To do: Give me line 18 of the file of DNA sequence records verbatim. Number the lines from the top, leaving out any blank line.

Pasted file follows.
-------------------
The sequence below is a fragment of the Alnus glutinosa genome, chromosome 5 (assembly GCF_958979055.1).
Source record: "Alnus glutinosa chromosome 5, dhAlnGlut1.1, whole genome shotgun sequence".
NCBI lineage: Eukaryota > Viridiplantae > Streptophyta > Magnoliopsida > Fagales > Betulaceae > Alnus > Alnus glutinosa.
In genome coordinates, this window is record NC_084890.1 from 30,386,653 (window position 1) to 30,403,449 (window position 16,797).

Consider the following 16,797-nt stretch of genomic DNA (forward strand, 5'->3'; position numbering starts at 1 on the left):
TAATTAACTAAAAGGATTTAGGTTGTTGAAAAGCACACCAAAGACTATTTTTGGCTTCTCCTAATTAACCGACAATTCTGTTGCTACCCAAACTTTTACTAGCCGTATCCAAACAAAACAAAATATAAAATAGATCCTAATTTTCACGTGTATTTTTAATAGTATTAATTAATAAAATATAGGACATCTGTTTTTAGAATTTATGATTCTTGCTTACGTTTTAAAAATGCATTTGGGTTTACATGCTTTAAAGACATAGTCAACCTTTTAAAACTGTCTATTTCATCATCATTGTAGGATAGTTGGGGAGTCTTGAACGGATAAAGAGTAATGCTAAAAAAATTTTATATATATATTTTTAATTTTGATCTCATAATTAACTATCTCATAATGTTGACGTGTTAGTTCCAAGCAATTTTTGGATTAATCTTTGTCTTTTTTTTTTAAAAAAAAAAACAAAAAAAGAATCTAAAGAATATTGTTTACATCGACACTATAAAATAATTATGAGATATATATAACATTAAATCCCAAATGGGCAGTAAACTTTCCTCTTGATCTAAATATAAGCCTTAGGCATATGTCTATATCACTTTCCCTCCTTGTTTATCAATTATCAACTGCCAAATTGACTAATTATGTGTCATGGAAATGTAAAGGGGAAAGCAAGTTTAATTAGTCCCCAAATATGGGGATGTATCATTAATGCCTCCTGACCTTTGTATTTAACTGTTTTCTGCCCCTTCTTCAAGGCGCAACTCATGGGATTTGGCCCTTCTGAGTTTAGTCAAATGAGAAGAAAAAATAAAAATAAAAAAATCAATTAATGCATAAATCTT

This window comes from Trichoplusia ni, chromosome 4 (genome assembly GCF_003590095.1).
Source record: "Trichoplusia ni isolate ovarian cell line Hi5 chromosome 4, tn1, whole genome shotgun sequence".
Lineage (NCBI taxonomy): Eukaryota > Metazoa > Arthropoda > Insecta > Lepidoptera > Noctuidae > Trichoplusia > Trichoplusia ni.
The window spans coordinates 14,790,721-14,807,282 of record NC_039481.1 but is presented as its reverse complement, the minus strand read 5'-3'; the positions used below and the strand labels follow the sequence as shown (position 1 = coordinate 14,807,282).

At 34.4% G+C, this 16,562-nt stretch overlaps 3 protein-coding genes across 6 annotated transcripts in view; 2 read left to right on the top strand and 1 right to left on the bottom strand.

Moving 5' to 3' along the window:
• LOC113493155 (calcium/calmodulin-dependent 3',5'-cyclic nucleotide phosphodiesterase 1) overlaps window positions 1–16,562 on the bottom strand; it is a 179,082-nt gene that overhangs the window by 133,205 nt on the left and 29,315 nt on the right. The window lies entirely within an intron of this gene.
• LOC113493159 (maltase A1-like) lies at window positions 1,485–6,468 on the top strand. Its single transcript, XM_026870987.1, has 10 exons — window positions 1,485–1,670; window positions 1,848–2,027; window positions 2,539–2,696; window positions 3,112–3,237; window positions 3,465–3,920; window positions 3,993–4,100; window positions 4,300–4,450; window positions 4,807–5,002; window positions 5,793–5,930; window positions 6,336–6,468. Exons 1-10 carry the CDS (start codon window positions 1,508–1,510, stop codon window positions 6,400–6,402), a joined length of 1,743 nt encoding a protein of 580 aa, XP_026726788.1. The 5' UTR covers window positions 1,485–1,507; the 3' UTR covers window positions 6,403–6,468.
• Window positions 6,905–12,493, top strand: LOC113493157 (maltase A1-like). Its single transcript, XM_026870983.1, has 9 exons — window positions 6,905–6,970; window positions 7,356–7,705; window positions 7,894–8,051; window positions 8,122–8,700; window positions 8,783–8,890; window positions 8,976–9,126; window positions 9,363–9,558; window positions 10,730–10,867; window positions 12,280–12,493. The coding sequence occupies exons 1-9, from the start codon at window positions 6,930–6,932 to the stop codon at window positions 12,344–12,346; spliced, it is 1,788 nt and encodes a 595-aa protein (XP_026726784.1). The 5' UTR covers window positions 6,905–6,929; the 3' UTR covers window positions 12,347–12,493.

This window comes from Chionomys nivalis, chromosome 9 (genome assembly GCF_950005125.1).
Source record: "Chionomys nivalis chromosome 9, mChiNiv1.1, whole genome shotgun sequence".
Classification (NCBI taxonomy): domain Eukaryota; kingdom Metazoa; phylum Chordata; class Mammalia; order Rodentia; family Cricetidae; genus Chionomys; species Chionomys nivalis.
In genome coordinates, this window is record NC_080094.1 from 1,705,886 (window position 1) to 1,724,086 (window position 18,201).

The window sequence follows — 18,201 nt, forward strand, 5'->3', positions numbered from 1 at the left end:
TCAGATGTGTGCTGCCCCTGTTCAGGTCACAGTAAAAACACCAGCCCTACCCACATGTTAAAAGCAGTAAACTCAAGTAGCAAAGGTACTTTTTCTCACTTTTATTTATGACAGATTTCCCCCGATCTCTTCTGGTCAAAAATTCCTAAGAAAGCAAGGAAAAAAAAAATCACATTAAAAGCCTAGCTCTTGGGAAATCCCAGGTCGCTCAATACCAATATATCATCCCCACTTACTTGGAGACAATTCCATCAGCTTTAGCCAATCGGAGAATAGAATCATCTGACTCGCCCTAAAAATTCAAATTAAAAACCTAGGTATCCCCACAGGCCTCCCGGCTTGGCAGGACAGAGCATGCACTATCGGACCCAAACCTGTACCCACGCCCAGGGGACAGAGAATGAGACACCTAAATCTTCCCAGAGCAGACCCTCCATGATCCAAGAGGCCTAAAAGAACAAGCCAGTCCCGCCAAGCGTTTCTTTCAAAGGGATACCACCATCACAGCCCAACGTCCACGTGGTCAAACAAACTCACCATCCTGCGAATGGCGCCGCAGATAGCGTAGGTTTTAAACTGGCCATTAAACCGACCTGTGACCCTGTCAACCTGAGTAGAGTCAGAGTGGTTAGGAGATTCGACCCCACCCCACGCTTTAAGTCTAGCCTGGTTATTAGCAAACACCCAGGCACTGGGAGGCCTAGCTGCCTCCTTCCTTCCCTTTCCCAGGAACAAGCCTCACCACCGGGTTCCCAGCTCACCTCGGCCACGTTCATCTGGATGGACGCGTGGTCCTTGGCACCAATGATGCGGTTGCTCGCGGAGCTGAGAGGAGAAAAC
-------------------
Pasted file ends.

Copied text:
Classification (NCBI taxonomy): domain Eukaryota; kingdom Metazoa; phylum Chordata; class Mammalia; order Rodentia; family Cricetidae; genus Chionomys; species Chionomys nivalis.